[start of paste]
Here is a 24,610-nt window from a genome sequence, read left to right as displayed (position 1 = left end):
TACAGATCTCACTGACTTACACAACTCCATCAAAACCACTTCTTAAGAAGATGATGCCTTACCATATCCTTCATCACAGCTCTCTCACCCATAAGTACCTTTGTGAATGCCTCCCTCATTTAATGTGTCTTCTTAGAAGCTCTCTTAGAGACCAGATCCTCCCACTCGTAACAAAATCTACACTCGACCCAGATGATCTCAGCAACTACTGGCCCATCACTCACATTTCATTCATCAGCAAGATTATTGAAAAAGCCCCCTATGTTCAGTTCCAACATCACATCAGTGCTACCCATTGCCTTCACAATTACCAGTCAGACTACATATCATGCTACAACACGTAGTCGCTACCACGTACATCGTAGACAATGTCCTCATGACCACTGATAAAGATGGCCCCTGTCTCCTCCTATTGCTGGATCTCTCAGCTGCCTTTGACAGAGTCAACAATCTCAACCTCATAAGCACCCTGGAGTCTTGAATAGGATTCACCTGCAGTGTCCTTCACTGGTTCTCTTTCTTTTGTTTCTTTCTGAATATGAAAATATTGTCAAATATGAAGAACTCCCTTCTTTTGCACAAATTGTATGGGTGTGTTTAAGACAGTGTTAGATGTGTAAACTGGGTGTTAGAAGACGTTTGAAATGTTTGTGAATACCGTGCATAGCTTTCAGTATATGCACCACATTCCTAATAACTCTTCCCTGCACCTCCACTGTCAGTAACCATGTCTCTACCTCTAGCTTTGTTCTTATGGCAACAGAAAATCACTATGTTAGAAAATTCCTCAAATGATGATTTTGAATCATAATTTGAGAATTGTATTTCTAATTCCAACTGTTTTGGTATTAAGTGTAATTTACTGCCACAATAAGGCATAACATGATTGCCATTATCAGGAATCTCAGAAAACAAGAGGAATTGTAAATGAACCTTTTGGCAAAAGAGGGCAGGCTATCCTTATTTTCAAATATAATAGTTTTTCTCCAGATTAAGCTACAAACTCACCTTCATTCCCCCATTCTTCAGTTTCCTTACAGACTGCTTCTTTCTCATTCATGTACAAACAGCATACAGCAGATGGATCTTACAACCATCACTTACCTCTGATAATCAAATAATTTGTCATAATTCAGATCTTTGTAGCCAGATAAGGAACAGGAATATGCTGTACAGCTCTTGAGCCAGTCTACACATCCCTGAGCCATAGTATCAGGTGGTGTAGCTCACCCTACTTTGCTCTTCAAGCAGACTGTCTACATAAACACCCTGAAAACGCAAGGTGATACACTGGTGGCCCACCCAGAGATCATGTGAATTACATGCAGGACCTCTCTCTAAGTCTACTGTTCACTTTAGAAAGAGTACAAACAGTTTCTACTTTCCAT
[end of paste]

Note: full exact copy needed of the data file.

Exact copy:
Here is a 24,610-nt window from a genome sequence, read left to right as displayed (position 1 = left end):
TACAGATCTCACTGACTTACACAACTCCATCAAAACCACTTCTTAAGAAGATGATGCCTTACCATATCCTTCATCACAGCTCTCTCACCCATAAGTACCTTTGTGAATGCCTCCCTCATTTAATGTGTCTTCTTAGAAGCTCTCTTAGAGACCAGATCCTCCCACTCGTAACAAAATCTACACTCGACCCAGATGATCTCAGCAACTACTGGCCCATCACTCACATTTCATTCATCAGCAAGATTATTGAAAAAGCCCCCTATGTTCAGTTCCAACATCACATCAGTGCTACCCATTGCCTTCACAATTACCAGTCAGACTACATATCATGCTACAACACGTAGTCGCTACCACGTACATCGTAGACAATGTCCTCATGACCACTGATAAAGATGGCCCCTGTCTCCTCCTATTGCTGGATCTCTCAGCTGCCTTTGACAGAGTCAACAATCTCAACCTCATAAGCACCCTGGAGTCTTGAATAGGATTCACCTGCAGTGTCCTTCACTGGTTCTCTTTCTTTTGTTTCTTTCTGAATATGAAAATATTGTCAAATATGAAGAACTCCCTTCTTTTGCACAAATTGTATGGGTGTGTTTAAGACAGTGTTAGATGTGTAAACTGGGTGTTAGAAGACGTTTGAAATGTTTGTGAATACCGTGCATAGCTTTCAGTATATGCACCACATTCCTAATAACTCTTCCCTGCACCTCCACTGTCAGTAACCATGTCTCTACCTCTAGCTTTGTTCTTATGGCAACAGAAAATCACTATGTTAGAAAATTCCTCAAATGATGATTTTGAATCATAATTTGAGAATTGTATTTCTAATTCCAACTGTTTTGGTATTAAGTGTAATTTACTGCCACAATAAGGCATAACATGATTGCCATTATCAGGAATCTCAGAAAACAAGAGGAATTGTAAATGAACCTTTTGGCAAAAGAGGGCAGGCTATCCTTATTTTCAAATATAATAGTTTTTCTCCAGATTAAGCTACAAACTCACCTTCATTCCCCCATTCTTCAGTTTCCTTACAGACTGCTTCTTTCTCATTCATGTACAAACAGCATACAGCAGATGGATCTTACAACCATCACTTACCTCTGATAATCAAATAATTTGTCATAATTCAGATCTTTGTAGCCAGATAAGGAACAGGAATATGCTGTACAGCTCTTGAGCCAGTCTACACATCCCTGAGCCATAGTATCAGGTGGTGTAGCTCACCCTACTTTGCTCTTCAAGCAGACTGTCTACATAAACACCCTGAAAACGCAAGGTGATACACTGGTGGCCCACCCAGAGATCATGTGAATTACATGCAGGACCTCTCTCTAAGTCTACTGTTCACTTTAGAAAGAGTACAAACAGTTTCTACTTTCCAT